State v. Spaans

Annotate this Case

455 N.W.2d 596 (1990)

STATE of South Dakota, Plaintiff and Appellee, v. Virgil SPAANS, Defendant and Appellant.

No. 16738.

Supreme Court of South Dakota.

Considered on Briefs February 13, 1990.

Decided May 2, 1990.

*597 Michael E. Unke, Salem, for defendant and appellant.

Ann C. Meyer, Asst. Atty. Gen., Pierre, for plaintiff and appellee; Roger A. Tellinghuisen, Atty. Gen., Pierre, on the brief.

SABERS, Justice.

Virgil Spaans appeals his conviction for sexual contact with a child under the age of sixteen years.


In the fall of 1987, Spaans shared an apartment with the father of B.O., a four-year-old girl, and C.O., a two-year-old boy. The children lived with their mother, but spent every other weekend with their father. On at least one of the children's visits with their father in November of 1987, Spaans allegedly abused the children sexually.

Several months later, the girl informed her mother about the sexual abuse. Mother contacted her therapist, Esther Crandall, for advice. Upon the recommendation of the South Dakota Department of Social Services, the girl eventually began to see Crandall for therapy and evaluation. Shortly thereafter, Crandall also talked to the boy because he asked to see her. Both children told Crandall about the sexual abuse. Crandall referred both children to clinical psychologist Mary Carole Curran for evaluation and treatment. The children also told Curran about the sexual abuse.

In June of 1988, Spaans was charged with one count of rape and three counts of sexual contact with a child under sixteen. On October 6, 1988, the State filed a motion to allow hearsay testimony by Crandall and Curran about the sexual abuse. On November 4, the State filed a notice of intent to use the hearsay testimony of Crandall and mother. In January of 1989, counsel for Spaans took the deposition of Curran. Before trial, Spaans moved to prevent the State's experts from testifying as to their opinion of the truthfulness of the children. The court granted this motion.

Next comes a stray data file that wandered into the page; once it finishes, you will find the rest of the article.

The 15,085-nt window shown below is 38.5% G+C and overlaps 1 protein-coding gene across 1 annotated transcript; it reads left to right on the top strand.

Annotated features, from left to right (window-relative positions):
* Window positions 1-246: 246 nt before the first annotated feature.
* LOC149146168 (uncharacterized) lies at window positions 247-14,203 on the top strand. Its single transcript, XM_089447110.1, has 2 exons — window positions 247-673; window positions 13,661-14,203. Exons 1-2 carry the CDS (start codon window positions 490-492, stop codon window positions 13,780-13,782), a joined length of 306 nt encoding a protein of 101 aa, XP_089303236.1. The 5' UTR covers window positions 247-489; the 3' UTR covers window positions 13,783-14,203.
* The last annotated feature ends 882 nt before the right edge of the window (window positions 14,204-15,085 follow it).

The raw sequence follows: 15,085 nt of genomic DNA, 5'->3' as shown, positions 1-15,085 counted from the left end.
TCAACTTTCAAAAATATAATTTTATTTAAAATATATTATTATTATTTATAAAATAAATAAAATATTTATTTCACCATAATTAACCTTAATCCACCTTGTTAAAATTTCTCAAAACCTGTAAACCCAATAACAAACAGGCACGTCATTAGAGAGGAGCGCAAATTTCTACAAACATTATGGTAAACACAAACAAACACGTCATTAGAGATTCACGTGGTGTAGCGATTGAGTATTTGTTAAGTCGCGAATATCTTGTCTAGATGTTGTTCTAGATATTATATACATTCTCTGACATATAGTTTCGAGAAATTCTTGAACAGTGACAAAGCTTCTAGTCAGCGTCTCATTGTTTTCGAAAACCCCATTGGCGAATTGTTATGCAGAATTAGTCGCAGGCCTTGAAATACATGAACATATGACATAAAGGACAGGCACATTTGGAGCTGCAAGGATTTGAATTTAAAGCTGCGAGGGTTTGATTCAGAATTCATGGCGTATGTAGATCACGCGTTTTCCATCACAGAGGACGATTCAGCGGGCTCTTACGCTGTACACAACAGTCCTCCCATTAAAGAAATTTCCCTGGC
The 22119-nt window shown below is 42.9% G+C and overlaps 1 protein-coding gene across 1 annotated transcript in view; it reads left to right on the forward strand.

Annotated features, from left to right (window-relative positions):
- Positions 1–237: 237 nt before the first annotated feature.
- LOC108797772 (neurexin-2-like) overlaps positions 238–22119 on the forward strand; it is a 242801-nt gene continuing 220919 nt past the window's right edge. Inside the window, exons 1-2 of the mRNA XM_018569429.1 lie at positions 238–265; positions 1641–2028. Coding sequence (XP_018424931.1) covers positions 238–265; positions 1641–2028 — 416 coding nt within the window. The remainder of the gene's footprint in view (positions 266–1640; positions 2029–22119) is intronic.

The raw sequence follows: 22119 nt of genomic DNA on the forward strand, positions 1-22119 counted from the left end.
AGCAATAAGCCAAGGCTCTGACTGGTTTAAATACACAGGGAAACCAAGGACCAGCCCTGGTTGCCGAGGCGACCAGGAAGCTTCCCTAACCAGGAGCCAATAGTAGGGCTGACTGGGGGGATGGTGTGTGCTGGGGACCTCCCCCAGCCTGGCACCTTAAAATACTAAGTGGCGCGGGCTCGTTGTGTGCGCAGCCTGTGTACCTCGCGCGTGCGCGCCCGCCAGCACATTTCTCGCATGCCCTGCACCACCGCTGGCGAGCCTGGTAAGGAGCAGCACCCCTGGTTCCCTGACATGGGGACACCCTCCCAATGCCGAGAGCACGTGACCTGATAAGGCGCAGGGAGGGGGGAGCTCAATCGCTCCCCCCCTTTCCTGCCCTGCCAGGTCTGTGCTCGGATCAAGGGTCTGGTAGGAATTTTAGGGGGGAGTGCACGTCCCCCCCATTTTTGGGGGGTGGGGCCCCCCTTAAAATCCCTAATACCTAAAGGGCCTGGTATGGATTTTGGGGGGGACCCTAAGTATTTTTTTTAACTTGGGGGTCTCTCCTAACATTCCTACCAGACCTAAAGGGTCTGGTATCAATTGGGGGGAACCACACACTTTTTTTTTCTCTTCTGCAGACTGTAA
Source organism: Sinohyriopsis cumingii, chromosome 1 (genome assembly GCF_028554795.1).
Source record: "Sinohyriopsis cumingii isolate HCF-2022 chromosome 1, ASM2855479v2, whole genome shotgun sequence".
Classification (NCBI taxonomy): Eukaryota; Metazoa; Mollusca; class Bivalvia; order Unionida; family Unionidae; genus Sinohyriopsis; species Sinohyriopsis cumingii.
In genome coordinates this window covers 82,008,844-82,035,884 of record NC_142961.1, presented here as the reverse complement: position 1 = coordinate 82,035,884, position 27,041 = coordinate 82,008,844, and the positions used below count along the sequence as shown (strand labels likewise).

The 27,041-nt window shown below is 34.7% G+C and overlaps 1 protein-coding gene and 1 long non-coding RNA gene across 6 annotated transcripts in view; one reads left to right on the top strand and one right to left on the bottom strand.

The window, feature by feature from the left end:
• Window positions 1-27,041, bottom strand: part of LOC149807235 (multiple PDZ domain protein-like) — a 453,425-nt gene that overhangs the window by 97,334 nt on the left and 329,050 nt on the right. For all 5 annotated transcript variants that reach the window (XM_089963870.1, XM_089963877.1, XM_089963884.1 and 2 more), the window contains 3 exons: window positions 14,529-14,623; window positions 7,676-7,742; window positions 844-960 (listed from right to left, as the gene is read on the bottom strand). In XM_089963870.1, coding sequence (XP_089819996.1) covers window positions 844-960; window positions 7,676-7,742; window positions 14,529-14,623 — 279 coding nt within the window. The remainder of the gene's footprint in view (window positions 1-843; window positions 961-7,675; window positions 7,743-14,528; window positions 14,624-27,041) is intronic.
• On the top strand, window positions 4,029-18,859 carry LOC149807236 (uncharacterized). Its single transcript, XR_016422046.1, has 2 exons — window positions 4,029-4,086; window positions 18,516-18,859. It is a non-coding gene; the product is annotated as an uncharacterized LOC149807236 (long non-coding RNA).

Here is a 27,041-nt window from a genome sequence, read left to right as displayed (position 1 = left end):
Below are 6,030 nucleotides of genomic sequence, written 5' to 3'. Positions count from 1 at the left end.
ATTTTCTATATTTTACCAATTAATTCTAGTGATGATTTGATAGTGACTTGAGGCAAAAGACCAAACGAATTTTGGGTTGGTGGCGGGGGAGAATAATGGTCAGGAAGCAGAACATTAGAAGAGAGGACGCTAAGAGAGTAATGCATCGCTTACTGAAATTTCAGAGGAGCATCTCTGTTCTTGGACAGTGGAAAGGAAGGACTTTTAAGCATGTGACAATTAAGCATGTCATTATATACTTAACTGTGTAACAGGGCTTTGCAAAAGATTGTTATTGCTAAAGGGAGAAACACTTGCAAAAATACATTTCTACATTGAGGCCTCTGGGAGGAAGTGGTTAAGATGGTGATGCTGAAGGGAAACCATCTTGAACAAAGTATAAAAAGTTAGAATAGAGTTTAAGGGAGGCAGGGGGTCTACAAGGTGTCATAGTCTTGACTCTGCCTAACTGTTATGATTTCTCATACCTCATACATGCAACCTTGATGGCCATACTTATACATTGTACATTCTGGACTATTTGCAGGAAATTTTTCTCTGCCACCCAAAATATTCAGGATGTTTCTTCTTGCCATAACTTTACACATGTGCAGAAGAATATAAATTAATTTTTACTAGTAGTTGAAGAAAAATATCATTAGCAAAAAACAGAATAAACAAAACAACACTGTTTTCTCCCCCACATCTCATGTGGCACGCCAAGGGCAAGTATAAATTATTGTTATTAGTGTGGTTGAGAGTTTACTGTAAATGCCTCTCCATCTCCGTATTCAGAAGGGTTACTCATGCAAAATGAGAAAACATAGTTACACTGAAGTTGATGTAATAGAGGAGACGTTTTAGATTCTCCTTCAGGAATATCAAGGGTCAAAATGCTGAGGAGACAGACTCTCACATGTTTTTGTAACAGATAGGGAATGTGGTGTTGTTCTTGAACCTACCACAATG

Spaans was tried before a jury on May 2, 3, and 4, 1989. Both children testified at trial after they were found competent to testify; defense counsel chose not to cross-examine the girl. After the children's testimony, the State moved, pursuant to SDCL 19-16-38,[*] to admit the hearsay testimony of what the children told their mother, Crandall, and Curran about the sexual abuse. The trial court determined that the testimony of all three witnesses satisfied the requirements of the statute and it was admitted. Curran also testified, over Spaans' objection, about the behavioral characteristics of sexually abused children.

The jury found Spaans guilty of one count of sexual contact with a child under sixteen years of age, and he was sentenced to four years and six months in the state penitentiary. Spaans appeals claiming the trial court erred in receiving 1) the hearsay testimony, and 2) the testimony regarding the behavioral characteristics of sexually abused children.

1. Hearsay testimony.

Spaans asserts three reasons the trial court erred in admitting the hearsay testimony. First, he claims the court did not make a finding regarding the reliability *598 of the hearsay statements. Second, he claims he did not receive proper notice about all of the hearsay testimony. Third, he claims there was no corroborative evidence of the sexual contact as required by statute.